(In some respects, I suppose, my parents were the unknowing harbingers of the 2010 national Tea Party movement. Somewhere in the ether there is news footage of my father strolling into a Coatesville City Council meeting wearing a fireman’s hat that had been adorned with hanging bags of Lipton tea; my mother, a fiery Italian woman capable of kicking your ass with her vocal cords, stood at the lectern at that particular meeting and called the city’s elected officials parasites sucking the life-blood out of the community. No doubt, dear reader, you’ve formed a fond or polemical impression of my parents depending on your political persuasion, but they are my people, and a pair I won’t apologize for having.)
All this, however, is merely backdrop. It’s the setting required to understand why I was now living in a new house only a couple weeks before I began freshman year of college—and why, for every summer following every successive year at college, save for one summer spent abroad in Cape Town, I stayed on campus.
I chose Baltimore because of the money, mainly. My choice at the end of high school was between the College of William and Mary and Loyola (since “re-designated” to Loyola University Maryland, a decision equal parts risible and misguided, if the opinion of the former editor of The Greyhound newspaper means anything anymore). Jon Stewart’s alma mater wasn’t offering any scholarship money; Loyola was. Excitement at William and Mary, I surmised, amounted to colonial Williamsburg and screaming on the Busch Gardens’ roller coasters; excitement in Baltimore, I hoped, was whatever a city could offer.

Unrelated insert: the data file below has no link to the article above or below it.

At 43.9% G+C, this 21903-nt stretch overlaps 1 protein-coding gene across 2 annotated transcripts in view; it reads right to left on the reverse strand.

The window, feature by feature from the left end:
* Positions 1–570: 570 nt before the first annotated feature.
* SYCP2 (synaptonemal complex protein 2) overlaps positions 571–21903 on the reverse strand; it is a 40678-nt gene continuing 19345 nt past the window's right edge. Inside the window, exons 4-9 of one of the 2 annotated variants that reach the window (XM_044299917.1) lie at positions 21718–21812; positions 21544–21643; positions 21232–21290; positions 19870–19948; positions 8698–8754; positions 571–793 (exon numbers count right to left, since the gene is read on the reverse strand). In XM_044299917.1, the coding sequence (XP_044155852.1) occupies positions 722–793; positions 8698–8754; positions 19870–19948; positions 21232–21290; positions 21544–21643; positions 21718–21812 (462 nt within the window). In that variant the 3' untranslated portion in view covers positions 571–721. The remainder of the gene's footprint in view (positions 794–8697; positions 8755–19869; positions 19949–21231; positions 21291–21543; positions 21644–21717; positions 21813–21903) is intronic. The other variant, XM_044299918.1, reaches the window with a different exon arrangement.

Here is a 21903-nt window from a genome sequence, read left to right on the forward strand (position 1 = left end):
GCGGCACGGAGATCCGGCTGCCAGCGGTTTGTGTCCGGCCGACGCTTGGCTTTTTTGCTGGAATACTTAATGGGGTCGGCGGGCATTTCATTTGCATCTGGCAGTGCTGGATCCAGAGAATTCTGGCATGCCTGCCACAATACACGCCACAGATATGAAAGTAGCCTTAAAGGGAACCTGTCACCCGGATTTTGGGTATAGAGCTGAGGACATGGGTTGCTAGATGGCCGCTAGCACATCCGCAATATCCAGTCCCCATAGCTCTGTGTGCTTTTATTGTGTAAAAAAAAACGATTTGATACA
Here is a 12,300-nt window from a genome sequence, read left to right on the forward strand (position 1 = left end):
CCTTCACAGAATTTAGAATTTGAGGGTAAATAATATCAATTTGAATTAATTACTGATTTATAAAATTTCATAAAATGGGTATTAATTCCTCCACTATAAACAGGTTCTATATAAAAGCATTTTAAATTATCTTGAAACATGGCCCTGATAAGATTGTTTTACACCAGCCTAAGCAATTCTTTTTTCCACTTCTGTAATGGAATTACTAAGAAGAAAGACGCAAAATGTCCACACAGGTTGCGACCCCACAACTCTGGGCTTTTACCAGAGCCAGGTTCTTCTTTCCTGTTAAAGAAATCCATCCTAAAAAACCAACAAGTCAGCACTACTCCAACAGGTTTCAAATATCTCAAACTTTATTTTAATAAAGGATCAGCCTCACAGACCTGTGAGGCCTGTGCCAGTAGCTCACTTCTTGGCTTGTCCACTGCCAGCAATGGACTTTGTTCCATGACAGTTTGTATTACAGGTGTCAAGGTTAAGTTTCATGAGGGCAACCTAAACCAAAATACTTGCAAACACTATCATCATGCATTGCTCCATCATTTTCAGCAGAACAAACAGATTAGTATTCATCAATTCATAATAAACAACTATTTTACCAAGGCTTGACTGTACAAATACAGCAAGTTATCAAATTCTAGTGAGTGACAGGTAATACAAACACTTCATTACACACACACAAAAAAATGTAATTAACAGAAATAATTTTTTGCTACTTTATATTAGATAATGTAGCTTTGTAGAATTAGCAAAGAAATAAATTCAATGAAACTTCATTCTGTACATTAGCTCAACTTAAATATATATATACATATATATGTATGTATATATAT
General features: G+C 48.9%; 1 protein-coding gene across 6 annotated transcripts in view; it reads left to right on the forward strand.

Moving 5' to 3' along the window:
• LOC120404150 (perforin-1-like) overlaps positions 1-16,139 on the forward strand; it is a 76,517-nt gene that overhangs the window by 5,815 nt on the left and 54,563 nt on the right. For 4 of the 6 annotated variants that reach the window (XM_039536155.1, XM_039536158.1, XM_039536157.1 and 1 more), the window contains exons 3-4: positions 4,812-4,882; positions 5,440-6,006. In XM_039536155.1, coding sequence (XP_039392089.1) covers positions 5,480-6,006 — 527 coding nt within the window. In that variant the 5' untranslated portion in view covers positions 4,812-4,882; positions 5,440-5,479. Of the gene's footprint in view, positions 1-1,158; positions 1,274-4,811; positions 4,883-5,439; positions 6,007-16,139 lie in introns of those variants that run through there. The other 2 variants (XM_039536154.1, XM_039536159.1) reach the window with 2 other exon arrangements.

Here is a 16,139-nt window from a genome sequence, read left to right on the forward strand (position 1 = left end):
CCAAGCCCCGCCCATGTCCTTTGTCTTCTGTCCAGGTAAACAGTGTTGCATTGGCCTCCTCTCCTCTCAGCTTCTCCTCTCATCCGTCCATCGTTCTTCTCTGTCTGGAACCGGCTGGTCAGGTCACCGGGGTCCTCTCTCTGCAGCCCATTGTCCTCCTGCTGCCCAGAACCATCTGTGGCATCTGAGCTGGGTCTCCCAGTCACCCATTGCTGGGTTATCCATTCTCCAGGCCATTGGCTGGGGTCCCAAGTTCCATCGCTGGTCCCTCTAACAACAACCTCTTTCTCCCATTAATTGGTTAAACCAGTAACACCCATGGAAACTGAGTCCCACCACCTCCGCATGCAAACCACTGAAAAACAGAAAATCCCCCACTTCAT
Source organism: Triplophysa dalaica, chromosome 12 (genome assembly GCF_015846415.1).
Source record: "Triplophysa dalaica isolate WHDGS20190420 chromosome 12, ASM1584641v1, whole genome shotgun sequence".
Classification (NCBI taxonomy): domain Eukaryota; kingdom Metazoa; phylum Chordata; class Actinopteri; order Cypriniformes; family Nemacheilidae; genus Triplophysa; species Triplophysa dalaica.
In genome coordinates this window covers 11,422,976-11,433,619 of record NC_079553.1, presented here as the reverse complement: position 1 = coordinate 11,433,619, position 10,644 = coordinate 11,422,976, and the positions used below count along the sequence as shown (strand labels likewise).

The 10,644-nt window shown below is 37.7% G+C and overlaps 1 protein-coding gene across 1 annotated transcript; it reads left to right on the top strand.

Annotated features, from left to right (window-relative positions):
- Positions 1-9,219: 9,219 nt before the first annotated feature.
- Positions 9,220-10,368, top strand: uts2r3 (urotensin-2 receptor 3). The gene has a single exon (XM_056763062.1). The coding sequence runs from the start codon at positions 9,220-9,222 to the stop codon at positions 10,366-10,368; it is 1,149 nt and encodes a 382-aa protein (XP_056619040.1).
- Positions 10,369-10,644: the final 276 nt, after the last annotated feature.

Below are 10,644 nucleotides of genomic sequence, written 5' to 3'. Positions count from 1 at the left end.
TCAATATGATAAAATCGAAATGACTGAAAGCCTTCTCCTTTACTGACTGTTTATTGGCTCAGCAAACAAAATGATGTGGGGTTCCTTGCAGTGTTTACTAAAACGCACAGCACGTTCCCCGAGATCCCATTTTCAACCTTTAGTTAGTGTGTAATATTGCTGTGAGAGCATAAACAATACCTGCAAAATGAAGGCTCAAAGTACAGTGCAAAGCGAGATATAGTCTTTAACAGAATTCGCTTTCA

Baltimore quickly became my new home. I spent that first summer on campus bumming beer from juniors and seniors who were over 21 and heading to Camden Yards by Light Rail and taking the number 11 bus back. I walked to campus from Swallow at the Hollow with my summer roommate after being denied entry. (We were told that the bar wasn’t checking identification that night, which turned out to be false.) In mid-summer I spent several days updating a series of scavenger hunts through four different sections of the city for my job at Loyola’s community service center. I vividly remember walking through West Baltimore, around the Lexington Market area, with a good friend of mine, a black man to whom I quoted—after he asked how it felt to be surrounded by people who didn’t look like me—the Everclear song about being a scared white boy in a black neighborhood.